People are pretty confusing, aren’t they? I don’t truly understand anyone the way I wish I did. The failure of others to play by my rules has been frustrating and maddening my whole life, but I’m finally growing up and learning how ridiculous that point of view is. I can’t change other people; all I can change is how I approach my own life. I’m trying to alter the way I perceive injustices, because learning to accept injustice is something that I have failed at over and over again. I guess I need to let go of my own ideas for how the world around me should flow and just accept what it is. I’m working on it.
— — — — — — — —
Sadly, my Border Collie friend passed away, and the front-enders returned. For a while I just walked away from them and said nothing, but the turn-the-other-cheek approach left me unsettled. And I’ve always felt like if people get away with something, they’ll do it again.
These days, I still move on when I’m front-ended, but I try to get within earshot and make one single point:
“I wouldn’t have cut you off like that, bud. I would have given you more space.”
Or maybe this:
“Where are you guys from? . . . Really? That’s a great part of the country. Well, hey, we don’t front-end other fishermen like that around here.”
And I borrowed this gem from my grandfather:
“Can we still be friends if I ask you to give me a lot more space on the river next time?”
I don’t know what the front-enders think about any of that because I never stick around for a conversation, and because (again) I don’t really understand anyone. It’s enough for me to say my peace and move on, hoping they may do things differently next time.
Rick and I were working a freestone stream early in the season, the kind that’s big enough for two close friends to fish a mile of water in a couple hours, but small enough to have some confidence that Johnny Fisherman isn’t going to spoil the day. It’s a place where if you’re vehicle is first in the small, muddy pull-off, then you don’t expect to see anyone else.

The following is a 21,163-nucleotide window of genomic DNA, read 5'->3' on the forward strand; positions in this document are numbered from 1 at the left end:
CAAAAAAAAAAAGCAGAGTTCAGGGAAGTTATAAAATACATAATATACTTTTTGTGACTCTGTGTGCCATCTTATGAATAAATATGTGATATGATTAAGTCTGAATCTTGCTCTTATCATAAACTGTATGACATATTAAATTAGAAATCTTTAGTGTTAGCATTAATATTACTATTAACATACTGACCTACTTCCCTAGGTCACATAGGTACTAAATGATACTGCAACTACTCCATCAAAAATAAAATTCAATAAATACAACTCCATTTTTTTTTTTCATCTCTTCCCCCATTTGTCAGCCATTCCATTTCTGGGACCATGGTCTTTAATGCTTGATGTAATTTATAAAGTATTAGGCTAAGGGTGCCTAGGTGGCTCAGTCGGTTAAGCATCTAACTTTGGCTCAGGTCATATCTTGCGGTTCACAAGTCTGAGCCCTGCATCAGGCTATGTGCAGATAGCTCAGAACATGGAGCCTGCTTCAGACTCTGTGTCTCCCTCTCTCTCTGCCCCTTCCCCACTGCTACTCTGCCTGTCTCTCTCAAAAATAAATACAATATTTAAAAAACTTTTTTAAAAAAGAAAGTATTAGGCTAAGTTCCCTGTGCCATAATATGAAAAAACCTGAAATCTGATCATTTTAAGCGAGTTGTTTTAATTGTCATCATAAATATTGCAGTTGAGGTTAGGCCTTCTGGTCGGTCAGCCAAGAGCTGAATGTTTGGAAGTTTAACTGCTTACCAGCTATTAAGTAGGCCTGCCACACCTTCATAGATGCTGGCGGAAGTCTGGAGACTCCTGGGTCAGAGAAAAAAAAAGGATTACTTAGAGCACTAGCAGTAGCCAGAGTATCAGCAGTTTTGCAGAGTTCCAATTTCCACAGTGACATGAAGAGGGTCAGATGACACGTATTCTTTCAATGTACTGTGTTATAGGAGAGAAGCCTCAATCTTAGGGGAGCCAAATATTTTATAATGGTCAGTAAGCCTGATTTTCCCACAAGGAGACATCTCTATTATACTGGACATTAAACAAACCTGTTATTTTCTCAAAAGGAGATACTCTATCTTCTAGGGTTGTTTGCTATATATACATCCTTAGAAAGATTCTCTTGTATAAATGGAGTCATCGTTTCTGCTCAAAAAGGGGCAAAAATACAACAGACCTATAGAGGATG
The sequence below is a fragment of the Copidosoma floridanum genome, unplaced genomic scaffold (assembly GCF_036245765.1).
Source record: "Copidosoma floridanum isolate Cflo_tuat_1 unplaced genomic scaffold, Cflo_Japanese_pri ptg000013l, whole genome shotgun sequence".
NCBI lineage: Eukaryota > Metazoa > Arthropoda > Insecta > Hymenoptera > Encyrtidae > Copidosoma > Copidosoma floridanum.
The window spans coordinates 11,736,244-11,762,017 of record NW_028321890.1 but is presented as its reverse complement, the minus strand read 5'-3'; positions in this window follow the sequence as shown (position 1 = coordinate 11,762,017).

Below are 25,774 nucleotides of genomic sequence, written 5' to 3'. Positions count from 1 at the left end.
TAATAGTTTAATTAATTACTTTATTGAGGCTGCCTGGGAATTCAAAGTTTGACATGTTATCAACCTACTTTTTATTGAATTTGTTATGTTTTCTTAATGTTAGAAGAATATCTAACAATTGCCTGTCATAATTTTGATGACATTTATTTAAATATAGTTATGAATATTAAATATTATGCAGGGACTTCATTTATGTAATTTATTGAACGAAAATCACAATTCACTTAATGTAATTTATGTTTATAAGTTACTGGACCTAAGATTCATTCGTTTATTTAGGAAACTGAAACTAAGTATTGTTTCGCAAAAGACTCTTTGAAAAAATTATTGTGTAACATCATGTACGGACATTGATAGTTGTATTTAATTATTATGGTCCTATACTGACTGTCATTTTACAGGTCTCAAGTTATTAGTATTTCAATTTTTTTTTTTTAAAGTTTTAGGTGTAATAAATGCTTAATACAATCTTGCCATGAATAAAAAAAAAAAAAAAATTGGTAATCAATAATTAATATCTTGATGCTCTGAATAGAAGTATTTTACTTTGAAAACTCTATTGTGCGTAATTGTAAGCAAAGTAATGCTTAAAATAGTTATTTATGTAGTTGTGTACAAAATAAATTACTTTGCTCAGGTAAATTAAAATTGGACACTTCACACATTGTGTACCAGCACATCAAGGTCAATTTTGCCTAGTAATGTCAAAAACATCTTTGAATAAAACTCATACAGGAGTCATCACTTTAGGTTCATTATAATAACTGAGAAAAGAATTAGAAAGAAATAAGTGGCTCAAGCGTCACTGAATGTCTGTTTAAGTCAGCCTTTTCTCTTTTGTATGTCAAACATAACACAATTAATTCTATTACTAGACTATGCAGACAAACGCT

We fished in tandem, trading the next best piece of water, fishing side by side, and then leapfrogging no more than one level at a time, until eventually we got to a bend where the stream narrows and redirects against a rock face. I left that water for Rick, then noticed that the next level held an even sweeter spot, so I walked another hundred yards or so upstream and left my friend by himself for a while.
Soon enough, another guy busted through the branches behind me and hustled downstream. Hmmm. Yeah, he probably had his mind set on the honey hole that Rick was in, but I was glad to see him passing quickly, and I figured he would walk far down the path and make other plans.
A half-hour later, Rick and I met with dripping waders on the bank.
“Did you see that guy?” Rick asked. “He high-holed me!”
I laughed for ten minutes at the expression and Rick’s indignation as we walked upstream to relocate.
Burke calls the despicable bastard behavior being “conquered,” and he has a great story about our friend Joe.
Apparently, Joe simply will not accept a rude front-ending. If some guy high-holes Joe, he fishes out the water that’s left, then immediately returns the favor, conquering the offender himself.